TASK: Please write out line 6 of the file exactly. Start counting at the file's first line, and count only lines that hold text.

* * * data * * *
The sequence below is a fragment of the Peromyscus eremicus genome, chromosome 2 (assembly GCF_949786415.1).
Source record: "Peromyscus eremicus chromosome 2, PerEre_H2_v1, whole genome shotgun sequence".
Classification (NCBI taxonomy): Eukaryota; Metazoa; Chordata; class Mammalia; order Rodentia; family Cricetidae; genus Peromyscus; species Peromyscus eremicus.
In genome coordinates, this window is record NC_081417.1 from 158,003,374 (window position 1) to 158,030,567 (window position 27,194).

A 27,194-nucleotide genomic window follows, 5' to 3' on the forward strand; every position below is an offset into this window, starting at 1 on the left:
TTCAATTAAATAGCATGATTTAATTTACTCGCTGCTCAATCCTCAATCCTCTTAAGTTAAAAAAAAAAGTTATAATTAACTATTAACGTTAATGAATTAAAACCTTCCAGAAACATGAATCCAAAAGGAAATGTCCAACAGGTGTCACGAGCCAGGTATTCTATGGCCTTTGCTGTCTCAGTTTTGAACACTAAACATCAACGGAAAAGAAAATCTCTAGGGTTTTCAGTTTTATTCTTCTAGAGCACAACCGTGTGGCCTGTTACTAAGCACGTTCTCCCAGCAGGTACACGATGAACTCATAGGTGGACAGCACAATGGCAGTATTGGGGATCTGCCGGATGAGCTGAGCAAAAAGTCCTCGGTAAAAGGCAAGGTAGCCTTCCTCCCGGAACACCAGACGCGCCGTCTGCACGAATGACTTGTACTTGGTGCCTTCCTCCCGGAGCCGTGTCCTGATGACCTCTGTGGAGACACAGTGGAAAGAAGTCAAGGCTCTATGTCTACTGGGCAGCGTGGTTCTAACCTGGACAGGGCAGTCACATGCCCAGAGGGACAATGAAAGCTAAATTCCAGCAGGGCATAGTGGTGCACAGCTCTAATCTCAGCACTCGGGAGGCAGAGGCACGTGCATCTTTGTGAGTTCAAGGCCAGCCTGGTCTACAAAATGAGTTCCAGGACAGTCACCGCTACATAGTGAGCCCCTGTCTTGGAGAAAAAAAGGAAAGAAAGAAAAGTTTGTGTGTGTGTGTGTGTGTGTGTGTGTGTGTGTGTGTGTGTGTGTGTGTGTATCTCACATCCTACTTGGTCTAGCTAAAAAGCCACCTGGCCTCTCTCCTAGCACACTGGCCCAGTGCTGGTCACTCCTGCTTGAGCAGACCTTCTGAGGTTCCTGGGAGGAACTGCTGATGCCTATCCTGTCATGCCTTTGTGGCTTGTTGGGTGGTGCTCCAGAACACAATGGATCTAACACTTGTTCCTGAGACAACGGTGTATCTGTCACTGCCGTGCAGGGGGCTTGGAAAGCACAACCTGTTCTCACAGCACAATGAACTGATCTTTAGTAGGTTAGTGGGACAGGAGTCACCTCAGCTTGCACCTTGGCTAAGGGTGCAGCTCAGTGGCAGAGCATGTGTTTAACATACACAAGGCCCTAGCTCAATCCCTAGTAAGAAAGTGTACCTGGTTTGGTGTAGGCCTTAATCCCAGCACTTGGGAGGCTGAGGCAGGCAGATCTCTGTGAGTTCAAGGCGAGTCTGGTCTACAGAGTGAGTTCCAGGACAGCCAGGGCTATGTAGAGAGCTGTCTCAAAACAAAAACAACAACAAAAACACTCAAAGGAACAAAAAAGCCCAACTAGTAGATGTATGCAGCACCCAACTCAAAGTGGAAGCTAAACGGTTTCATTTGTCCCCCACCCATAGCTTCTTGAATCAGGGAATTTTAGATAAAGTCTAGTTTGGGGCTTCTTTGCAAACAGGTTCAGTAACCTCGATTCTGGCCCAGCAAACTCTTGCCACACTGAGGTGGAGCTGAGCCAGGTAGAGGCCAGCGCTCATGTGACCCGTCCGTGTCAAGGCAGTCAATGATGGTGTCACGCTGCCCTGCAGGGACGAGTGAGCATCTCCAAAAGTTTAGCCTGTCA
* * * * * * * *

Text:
TTCAATTAAATAGCATGATTTAATTTACTCGCTGCTCAATCCTCAATCCTCTTAAGTTAAAAAAAAAAGTTATAATTAACTATTAACGTTAATGAATTAAAACCTTCCAGAAACATGAATCCAAAAGGAAATGTCCAACAGGTGTCACGAGCCAGGTATTCTATGGCCTTTGCTGTCTCAGTTTTGAACACTAAACATCAACGGAAAAGAAAATCTCTAGGGTTTTCAGTTTTATTCTTCTAGAGCACAACCGTGTGGCCTGTTACTAAGCACGTTCTCCCAGCAGGTACACGATGAACTCATAGGTGGACAGCACAATGGCAGTATTGGGGATCTGCCGGATGAGCTGAGCAAAAAGTCCTCGGTAAAAGGCAAGGTAGCCTTCCTCCCGGAACACCAGACGCGCCGTCTGCACGAATGACTTGTACTTGGTGCCTTCCTCCCGGAGCCGTGTCCTGATGACCTCTGTGGAGACACAGTGGAAAGAAGTCAAGGCTCTATGTCTACTGGGCAGCGTGGTTCTAACCTGGACAGGGCAGTCACATGCCCAGAGGGACAATGAAAGCTAAATTCCAGCAGGGCATAGTGGTGCACAGCTCTAATCTCAGCACTCGGGAGGCAGAGGCACGTGCATCTTTGTGAGTTCAAGGCCAGCCTGGTCTACAAAATGAGTTCCAGGACAGTCACCGCTACATAGTGAGCCCCTGTCTTGGAGAAAAAAAGGAAAGAAAGAAAAGTTTGTGTGTGTGTGTGTGTGTGTGTGTGTGTGTGTGTGTGTGTGTGTGTGTGTATCTCACATCCTACTTGGTCTAGCTAAAAAGCCACCTGGCCTCTCTCCTAGCACACTGGCCCAGTGCTGGTCACTCCTGCTTGAGCAGACCTTCTGAGGTTCCTGGGAGGAACTGCTGATGCCTATCCTGTCATGCCTTTGTGGCTTGTTGGGTGGTGCTCCAGAACACAATGGATCTAACACTTGTTCCTGAGACAACGGTGTATCTGTCACTGCCGTGCAGGGGGCTTGGAAAGCACAACCTGTTCTCACAGCACAATGAACTGATCTTTAGTAGGTTAGTGGGACAGGAGTCACCTCAGCTTGCACCTTGGCTAAGGGTGCAGCTCAGTGGCAGAGCATGTGTTTAACATACACAAGGCCCTAGCTCAATCCCTAGTAAGAAAGTGTACCTGGTTTGGTGTAGGCCTTAATCCCAGCACTTGGGAGGCTGAGGCAGGCAGATCTCTGTGAGTTCAAGGCGAGTCTGGTCTACAGAGTGAGTTCCAGGACAGCCAGGGCTATGTAGAGAGCTGTCTCAAAACAAAAACAACAACAAAAACACTCAAAGGAACAAAAAAGCCCAACTAGTAGATGTATGCAGCACCCAACTCAAAGTGGAAGCTAAACGGTTTCATTTGTCCCCCACCCATAGCTTCTTGAATCAGGGAATTTTAGATAAAGTCTAGTTTGGGGCTTCTTTGCAAACAGGTTCAGTAACCTCGATTCTGGCCCAGCAAACTCTTGCCACACTGAGGTGGAGCTGAGCCAGGTAGAGGCCAGCGCTCATGTGACCCGTCCGTGTCAAGGCAGTCAATGATGGTGTCACGCTGCCCTGCAGGGACGAGTGAGCATCTCCAAAAGTTTAGCCTGTCA